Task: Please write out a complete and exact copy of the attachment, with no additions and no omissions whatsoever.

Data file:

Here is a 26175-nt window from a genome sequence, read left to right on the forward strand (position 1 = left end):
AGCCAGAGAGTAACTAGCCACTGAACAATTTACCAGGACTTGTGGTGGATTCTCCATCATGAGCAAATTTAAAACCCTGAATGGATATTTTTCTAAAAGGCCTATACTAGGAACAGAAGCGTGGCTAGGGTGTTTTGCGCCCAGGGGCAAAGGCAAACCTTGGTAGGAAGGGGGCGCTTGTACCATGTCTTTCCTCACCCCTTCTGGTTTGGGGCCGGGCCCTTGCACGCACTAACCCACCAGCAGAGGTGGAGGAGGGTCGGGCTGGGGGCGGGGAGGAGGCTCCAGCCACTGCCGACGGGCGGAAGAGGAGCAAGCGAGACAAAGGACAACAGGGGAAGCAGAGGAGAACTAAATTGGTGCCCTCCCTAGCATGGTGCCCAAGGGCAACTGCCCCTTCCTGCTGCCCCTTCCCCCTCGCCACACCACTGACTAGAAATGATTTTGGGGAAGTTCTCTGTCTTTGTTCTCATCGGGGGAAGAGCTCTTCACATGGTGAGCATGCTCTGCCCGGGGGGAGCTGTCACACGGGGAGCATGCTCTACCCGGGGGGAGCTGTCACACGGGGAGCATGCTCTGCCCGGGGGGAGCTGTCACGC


Here is a 26175-nt window from a genome sequence, read left to right on the forward strand (position 1 = left end):
AGCCAGAGAGTAACTAGCCACTGAACAATTTACCAGGACTTGTGGTGGATTCTCCATCATGAGCAAATTTAAAACCCTGAATGGATATTTTTCTAAAAGGCCTATACTAGGAACAGAAGCGTGGCTAGGGTGTTTTGCGCCCAGGGGCAAAGGCAAACCTTGGTAGGAAGGGGGCGCTTGTACCATGTCTTTCCTCACCCCTTCTGGTTTGGGGCCGGGCCCTTGCACGCACTAACCCACCAGCAGAGGTGGAGGAGGGTCGGGCTGGGGGCGGGGAGGAGGCTCCAGCCACTGCCGACGGGCGGAAGAGGAGCAAGCGAGACAAAGGACAACAGGGGAAGCAGAGGAGAACTAAATTGGTGCCCTCCCTAGCATGGTGCCCAAGGGCAACTGCCCCTTCCTGCTGCCCCTTCCCCCTCGCCACACCACTGACTAGAAATGATTTTGGGGAAGTTCTCTGTCTTTGTTCTCATCGGGGGAAGAGCTCTTCACATGGTGAGCATGCTCTGCCCGGGGGGAGCTGTCACACGGGGAGCATGCTCTACCCGGGGGGAGCTGTCACACGGGGAGCATGCTCTGCCCGGGGGGAGCTGTCACGC